The ceremony, held at Tel Aviv's Trade Fairs Center, was attended by dozens of the party's activists, ministers and Knesset members.
Prime Minister Benjamin Netanyahu, who took the stage to the sound of roaring applause, began his speech by saying, "We have proven that we desire peace and we are willing to compromise, but we will not be taken for fools.
"One thing is clear – there is a government in Israel that bolsters security, that is leading the economy and that is pursuing a responsible peace process, while preserving Israel's crucial interests.
"Unity is an important thing. We are facing formidable challenges and we need unity to succeed. We have some vigorous Knesset members in the faction – sometimes too vigorous," he jeered, alluding to the recent internal opposition to the planned settlement freeze in the West Bank, "But I appreciate their contribution and everything they do for Israel."
Since his Bar Ilan speech, continued Netanyahu, "I've been working on getting international recognition for two things: Israel as the Jewish homeland and that any peace agreement must include security arrangements. We will not allow for a 'Hamastan' among us.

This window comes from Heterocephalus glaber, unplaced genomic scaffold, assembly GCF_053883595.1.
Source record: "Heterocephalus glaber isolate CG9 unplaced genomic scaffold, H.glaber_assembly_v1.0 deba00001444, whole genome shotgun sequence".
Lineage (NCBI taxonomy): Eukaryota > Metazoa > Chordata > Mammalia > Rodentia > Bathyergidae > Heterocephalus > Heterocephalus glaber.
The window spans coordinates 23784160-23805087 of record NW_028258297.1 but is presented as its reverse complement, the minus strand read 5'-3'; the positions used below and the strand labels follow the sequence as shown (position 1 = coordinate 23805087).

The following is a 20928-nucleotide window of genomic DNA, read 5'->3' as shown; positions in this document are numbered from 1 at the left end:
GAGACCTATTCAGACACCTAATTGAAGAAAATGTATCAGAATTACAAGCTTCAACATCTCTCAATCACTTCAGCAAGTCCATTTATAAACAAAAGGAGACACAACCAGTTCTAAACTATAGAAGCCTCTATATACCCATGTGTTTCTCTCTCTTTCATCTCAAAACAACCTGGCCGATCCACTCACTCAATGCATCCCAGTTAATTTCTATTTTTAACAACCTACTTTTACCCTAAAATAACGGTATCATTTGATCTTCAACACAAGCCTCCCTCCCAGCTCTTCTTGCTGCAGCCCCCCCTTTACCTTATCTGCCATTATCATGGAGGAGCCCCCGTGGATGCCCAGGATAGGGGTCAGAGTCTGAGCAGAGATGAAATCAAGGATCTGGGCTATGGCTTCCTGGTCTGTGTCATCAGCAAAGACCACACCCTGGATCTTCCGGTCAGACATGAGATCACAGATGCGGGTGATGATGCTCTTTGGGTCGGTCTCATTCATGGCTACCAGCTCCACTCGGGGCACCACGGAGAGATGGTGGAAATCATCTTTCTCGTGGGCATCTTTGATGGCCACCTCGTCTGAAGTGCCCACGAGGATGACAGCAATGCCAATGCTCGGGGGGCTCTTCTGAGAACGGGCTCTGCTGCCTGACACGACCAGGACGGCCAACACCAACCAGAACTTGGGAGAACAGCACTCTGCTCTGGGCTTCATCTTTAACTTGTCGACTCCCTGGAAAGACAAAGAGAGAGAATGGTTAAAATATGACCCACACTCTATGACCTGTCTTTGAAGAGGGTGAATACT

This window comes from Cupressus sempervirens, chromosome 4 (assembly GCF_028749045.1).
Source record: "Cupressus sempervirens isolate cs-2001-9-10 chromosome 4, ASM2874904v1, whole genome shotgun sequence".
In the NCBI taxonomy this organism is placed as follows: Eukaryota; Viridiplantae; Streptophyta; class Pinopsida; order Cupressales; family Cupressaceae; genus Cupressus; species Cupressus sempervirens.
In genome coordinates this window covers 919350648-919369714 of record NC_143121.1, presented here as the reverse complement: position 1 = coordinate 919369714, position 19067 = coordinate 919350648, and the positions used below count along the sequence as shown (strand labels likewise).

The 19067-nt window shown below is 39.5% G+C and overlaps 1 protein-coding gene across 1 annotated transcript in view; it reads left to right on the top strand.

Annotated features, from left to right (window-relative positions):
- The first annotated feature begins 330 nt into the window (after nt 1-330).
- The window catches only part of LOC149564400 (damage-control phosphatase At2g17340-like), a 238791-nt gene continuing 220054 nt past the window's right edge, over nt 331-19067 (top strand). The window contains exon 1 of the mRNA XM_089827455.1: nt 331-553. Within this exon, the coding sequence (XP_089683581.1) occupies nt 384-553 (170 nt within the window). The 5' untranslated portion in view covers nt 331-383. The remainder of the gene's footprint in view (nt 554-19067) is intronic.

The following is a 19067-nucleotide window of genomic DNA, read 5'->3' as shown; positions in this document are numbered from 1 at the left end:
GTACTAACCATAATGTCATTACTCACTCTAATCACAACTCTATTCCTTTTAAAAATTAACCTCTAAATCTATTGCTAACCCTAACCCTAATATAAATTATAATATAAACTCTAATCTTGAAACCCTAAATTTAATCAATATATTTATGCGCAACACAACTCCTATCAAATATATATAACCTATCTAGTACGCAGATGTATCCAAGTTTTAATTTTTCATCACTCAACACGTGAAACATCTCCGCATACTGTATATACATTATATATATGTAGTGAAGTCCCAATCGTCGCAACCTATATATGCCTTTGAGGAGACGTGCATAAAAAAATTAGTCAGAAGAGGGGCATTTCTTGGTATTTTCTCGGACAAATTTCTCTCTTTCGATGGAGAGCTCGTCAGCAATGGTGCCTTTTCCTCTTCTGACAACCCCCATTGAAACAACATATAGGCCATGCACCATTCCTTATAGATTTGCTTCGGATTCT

"I call upon our settler brethren: You are good, loyal citizens of Israel. You deserve a normal life and we will pursue a peace process which will enable you to have it.
"Jerusalem will remain united," he concluded, "And Israel's capital forever."
'There's hope for leadership'
Over at Petah Tikva, Kadima hosted its annual Rosh Hashana toast.
Dozens attended the ceremony, including activists, party members and MKs. Shaul Mofaz, however, was conspicuously absent.
Kadima Chairwoman Tzipi Livni seemed unfazed by Mofaz absence, joining other Kadima members on the stage for an impromptu sing-along.
"We won the elections and no one can take that from us," she said. "The next election will see us triumph over all the blocs that are trying to impede the change Israel needs so much.
"The public knows there is still hope for Israel's leadership… Kadima will make the citizens of this country proud to be Israelis. The public deserves a better new year. I'm not rooting for anyone to fail, I just hope they're able to do the right thing."
Unlike Livni, however, many of Kadima's activists did miss Mofaz: "The activists have noticed his absence and it rather spoils the festive atmosphere," one of them told Ynet.
"As someone who cares about the party, I would like to see both of them toasting the new year together."
Mofaz's office said that the MK "attended a ceremony hosted by bereaved families, as he does every year. The meeting was set prior to Kadima's ceremony and Mofaz believes bereaved families come before political affairs."
Amnon Meranda contributed to this report